The thing is, though, at this stage, I don’t care about anything other than getting this THING out of me.

Sorry. That’s not very maternal. I mean, getting this adorable THING out of me.

Right friggin’ now.

For example, I was going to write about my catch-22 fears of trying to give birth after having a C-section while also simultaneously being afraid of having a second C-section. But then I realized I just…(sigh)…I just don’t care. She can come out any way she wants. She can burrow out my uterus “Shawshank Redemption” style and make her grand entrance via my mouth if she wants. Just as long as she is outside my body and I can finally roll over in bed without the help of a crowbar, a crane and a decent-sized construction crew.

After scraping that idea, I managed to croak out a few sentences about my concerns regarding my first-born. Will I have enough time for him after she’s born? Will he still love me as much as he does now when I’m constantly distracted by his newborn sister? Am I properly mourning the end of the “just me and him” era?

But…again…I don’t really care. I’m tired and hot and can’t get off the couch without assistance. Any issues that stem from this period in my toddler son’s life can be dealt with later (likely via his memoir in which I am referred to as his “momster”).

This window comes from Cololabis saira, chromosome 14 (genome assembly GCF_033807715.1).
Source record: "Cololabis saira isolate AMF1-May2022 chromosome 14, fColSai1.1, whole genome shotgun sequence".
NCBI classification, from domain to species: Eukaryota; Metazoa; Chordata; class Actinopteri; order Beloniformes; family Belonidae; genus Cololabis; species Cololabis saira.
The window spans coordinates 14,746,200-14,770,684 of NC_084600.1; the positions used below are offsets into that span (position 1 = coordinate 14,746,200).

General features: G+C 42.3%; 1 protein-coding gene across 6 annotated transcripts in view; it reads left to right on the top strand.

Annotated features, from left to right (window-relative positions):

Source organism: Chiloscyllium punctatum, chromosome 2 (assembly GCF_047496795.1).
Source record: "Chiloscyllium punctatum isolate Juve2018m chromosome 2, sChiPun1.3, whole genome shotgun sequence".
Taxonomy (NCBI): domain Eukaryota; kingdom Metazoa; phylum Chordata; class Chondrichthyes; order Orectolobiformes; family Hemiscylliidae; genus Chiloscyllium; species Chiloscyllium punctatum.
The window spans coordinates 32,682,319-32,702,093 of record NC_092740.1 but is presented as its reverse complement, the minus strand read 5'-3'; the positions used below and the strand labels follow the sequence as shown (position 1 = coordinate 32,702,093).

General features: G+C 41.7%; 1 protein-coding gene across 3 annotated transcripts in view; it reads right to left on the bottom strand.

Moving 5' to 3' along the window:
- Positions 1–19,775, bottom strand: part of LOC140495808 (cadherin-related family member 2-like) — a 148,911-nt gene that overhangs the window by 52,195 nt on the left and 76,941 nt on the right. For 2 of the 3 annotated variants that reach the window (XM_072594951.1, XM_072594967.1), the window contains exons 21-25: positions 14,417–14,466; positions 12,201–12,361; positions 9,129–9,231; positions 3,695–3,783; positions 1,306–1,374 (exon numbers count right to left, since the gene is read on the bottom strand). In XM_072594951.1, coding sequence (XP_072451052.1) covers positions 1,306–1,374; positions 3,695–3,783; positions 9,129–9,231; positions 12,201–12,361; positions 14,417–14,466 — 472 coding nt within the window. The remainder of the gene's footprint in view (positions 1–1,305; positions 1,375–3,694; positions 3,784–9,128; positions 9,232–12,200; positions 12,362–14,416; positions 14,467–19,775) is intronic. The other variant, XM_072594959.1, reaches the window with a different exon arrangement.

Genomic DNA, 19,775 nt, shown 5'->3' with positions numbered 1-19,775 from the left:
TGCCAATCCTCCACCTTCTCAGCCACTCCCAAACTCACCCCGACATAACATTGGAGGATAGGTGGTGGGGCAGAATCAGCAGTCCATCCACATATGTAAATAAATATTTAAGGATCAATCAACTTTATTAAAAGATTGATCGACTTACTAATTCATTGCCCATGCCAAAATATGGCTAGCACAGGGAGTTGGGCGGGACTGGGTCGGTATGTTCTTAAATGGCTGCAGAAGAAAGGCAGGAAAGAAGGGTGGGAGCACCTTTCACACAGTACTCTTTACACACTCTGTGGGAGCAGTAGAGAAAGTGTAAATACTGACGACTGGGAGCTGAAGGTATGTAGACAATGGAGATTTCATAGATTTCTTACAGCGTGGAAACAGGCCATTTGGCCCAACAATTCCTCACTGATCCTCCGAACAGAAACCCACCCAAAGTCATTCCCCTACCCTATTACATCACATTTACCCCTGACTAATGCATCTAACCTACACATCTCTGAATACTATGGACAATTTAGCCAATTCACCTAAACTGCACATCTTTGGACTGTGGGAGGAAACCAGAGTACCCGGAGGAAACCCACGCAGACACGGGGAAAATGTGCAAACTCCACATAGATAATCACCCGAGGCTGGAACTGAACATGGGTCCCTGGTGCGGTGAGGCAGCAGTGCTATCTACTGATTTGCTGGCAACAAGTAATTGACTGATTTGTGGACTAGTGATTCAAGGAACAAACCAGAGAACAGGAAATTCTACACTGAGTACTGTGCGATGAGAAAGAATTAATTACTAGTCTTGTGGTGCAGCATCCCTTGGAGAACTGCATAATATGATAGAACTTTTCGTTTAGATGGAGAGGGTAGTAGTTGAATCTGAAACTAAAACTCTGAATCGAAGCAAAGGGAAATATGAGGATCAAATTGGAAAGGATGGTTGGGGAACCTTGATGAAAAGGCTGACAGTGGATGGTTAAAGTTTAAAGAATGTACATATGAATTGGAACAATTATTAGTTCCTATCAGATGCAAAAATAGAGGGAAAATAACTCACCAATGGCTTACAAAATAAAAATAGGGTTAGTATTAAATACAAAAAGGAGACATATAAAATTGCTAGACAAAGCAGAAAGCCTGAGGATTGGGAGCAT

Being pregnant in the summer, I also tossed around a paragraph or two about my FOMO, or “fear of missing out.” Scrolling through social media, I am inundated with images of friends and family and that bartender I met eight years ago doing fun summery things at lakes and in rivers and on the ocean. They’re going to ballgames and amusement parks and beer gardens. They are having the time of their Instagram-filtered lives and here I sit on the couch with nothing but a bucket of chicken and six fans pointed directly at my face.

But, if I’m being honest, leaving the house is pretty much the last thing I want to do. My house has everything a pregnant lady could possibly want or need (specifically, Netflix, a bed and a good-looking husband who leaves me the hell alone unless it is to fetch me more cheese to eat in bed). I’ll enjoy those stupid fireflies and bonfires and blah, blah, other unforgettable summer memories, blah, next year.

Because again, I don’t care. About anything. Except surviving these last few weeks.

OK, that’s not entirely true. I do slightly care about not murdering anyone until this baby comes out. But that’s only because I will not fair well in prison and not necessarily because I care about stupid crap like the sanctity of life and morals right now.

So, I apologize for wasting your time, dear readers. I hope you can forgive me and I promise to come back with fresh material and a whole new cheery outlook on life (or whatever).

But if you can’t, it’s cool.

I just…(sigh)…don’t care.